In "Burlesque Matinée at the Max Planck Gesellschaft", I detailed the unfortunate appearance of a rather unseemly Chinese text on the cover of the flagship journal (3/2008) of the Max Planck Institut. As evidenced by the enormous outpouring of comments on this subject here at Language Log and across the Internet, people were perplexed, titillated, amused, and outraged that such a strange event could have occurred. All sorts of explanations were proffered, from accusations that somebody was trying to make fun of Chinese to insinuations that nefarious persons wished to make fools of the Germans. After weeks of further investigation, I can now say with confidence that the real cause for what happened was sheer ineptitude.
George McAllister (comment number 75) was right when he said, "Given that the only evidence we have is the cover itself and a generic 'we're sorry' statement, it seems to me we should turn to statistics to solve the 'incompetence v. very clever trick' debate." There was no dirty trick to make fun of Chinese or to deride Germans / Westerners — at least not on the part of the editorial staff of MPF.
Much of what actually occurred is reported by Christopher Schrader ("Jadefrauen für Max Planck") in the Süddeutsche Zeitung (Nr. 288, Dec. 11, 2008, page 16). Christina Beck from the MPF obtained the Chinese text as a picture from the "Fotoagentur Visum," which is a well established agency located in Hamburg. The picture had been found under the search entry "chinesische Schriftzeichen," but when I checked last week, it was no longer there. According to my sources, what MPF did was apparently to choose a text simply for "aesthetical reasons," a matter of pure exoticism.
Now, here is the crucial point: MPF did show the text to a female "Sinologist," and I know the name of the person who is said to have looked at it before publication, but I will not reveal who she was because nothing would be gained by further embarrassing her. I shall mention only that the word "Sinologin" in German must not mean exactly the same thing that "Sinologist" does in English, namely, an accomplished philologist who specializes in Chinese, especially from earlier periods (at least that is how I have always understood it). Rather, a Sinologin might refer to someone who only knows a year or two of Modern Mandarin. This, in fact, is the case in the present instance, where the person in question is a scientist who happens to know some Chinese.
If a trick was intentionally played on anyone, it was by the photographer who supplied Visum with a salacious text without warning them about its contents. It is clear that Visum is not in the business of checking the content of the words in the photographs that they market to their customers, but offer such images only for visual qualities. I wrote to as many people as I could at Visum to find out who sold them the photograph with the text that ended up on the front cover of MPF. So far, they have not responded to my inquiries.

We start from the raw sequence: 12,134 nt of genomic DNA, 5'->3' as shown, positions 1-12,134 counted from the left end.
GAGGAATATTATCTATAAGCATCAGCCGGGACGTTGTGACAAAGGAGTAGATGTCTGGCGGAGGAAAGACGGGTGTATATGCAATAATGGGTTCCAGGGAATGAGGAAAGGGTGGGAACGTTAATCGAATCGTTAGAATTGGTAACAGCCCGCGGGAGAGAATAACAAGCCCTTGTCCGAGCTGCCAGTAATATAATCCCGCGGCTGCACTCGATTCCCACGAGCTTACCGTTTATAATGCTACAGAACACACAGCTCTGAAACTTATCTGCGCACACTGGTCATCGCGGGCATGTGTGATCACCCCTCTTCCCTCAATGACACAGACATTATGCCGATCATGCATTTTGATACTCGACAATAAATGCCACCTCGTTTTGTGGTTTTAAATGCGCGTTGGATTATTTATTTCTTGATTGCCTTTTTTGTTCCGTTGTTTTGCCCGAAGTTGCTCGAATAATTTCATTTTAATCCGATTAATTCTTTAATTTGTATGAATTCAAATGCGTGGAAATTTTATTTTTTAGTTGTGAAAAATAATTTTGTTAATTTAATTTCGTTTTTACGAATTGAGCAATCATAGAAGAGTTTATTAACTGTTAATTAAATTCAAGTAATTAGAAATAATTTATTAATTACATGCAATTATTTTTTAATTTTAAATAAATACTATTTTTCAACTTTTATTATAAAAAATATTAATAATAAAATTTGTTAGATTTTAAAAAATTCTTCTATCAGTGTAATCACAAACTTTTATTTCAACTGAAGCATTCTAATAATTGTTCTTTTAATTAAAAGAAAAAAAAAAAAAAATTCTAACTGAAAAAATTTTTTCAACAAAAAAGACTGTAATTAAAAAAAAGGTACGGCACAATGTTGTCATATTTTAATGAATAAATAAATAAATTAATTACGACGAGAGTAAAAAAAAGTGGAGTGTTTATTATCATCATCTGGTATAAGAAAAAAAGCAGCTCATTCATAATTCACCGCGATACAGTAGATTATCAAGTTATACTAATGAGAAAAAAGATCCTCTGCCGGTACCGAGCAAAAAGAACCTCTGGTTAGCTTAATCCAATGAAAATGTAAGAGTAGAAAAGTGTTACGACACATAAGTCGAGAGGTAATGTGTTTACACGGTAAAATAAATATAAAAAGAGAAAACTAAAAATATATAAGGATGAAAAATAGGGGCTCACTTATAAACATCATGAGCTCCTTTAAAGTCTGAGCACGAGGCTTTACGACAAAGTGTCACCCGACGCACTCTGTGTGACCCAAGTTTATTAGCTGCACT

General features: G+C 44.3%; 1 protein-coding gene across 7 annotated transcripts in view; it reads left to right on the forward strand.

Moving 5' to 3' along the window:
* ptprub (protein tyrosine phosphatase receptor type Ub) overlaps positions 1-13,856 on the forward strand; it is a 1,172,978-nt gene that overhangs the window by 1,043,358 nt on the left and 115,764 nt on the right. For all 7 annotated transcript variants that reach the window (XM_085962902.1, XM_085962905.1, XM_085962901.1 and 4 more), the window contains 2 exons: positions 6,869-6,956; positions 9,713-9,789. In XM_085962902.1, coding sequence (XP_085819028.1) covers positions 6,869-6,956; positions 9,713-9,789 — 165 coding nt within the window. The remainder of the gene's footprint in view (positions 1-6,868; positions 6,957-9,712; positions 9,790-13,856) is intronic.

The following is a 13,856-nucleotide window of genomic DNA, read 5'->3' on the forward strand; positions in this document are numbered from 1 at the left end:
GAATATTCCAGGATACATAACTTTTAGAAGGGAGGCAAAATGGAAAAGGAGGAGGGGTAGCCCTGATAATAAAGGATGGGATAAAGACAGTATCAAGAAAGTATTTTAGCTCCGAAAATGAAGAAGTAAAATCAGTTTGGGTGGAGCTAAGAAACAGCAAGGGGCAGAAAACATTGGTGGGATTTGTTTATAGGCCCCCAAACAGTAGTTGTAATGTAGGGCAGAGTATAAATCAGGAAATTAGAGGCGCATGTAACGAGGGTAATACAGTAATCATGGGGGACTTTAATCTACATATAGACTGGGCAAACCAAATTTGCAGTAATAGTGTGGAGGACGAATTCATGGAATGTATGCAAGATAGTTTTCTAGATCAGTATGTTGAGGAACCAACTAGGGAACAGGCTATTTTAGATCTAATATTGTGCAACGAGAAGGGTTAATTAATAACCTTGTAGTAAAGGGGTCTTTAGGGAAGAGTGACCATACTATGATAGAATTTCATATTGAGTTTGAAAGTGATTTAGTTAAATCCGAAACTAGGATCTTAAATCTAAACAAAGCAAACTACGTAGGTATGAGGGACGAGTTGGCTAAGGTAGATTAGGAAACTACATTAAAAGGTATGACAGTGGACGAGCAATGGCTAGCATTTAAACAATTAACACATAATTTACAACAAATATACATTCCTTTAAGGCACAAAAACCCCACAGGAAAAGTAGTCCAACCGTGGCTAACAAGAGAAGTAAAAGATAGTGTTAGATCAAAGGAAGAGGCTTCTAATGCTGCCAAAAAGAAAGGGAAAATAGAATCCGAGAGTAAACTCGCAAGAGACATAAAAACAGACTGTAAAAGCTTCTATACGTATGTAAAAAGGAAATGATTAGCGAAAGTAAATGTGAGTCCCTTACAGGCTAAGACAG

Of course, none of this would have happened if MPF had done the sensible thing and sought the advice of some of the real Sinologists who work in, for example, the History of Science Institute at MPI. I know a couple of them (Dagmar Schäfer and Martina Siebert) who are very sharp and have excellent Chinese reading skills; they would never have been hoodwinked into thinking that such a sloppy advertisement was a classical poem.
Enough for trying to track down the real culprit in the MPF cover story. Before closing this post, however, I'd merely like to address one of the most puzzling language aspects of the vexed text, namely, what the function of the two "K's" is. Since the answer to that question ties in with the identity of the establishment that posted the advertisement in the first place, it is worth spending a moment in an attempt to figure out this enigma. To be brief, in solicitations for the services of "jade-girls" that are ubiquitous in Hong Kong, such as this, "K" often occurs in combination with the character YA1 壓 ("press"). So, one of the services of these ladies is a kind of "pressure," i.e., massage. It is too complicated for this post to demonstrate how these activities parallel the DERI-HERU ("delivery health") industry in Japan. Suffice it for the moment to remark that our JIA-K and MEI-K both are found in an advertisement for a Mongkok (Kowloon, Hong Kong) "nightclub" that offers K-YA1 and related services.
Tips of the hat to Helwig Schmidt-Glintzer, Hans van Ess, Helmut Hornung, Doug Wilson, Bob Bauer, Wicky Tse, Genevieve Leung, Kenneth Yeh, Andrew Curry, Wolfgang Behr, and Rodo Pfister.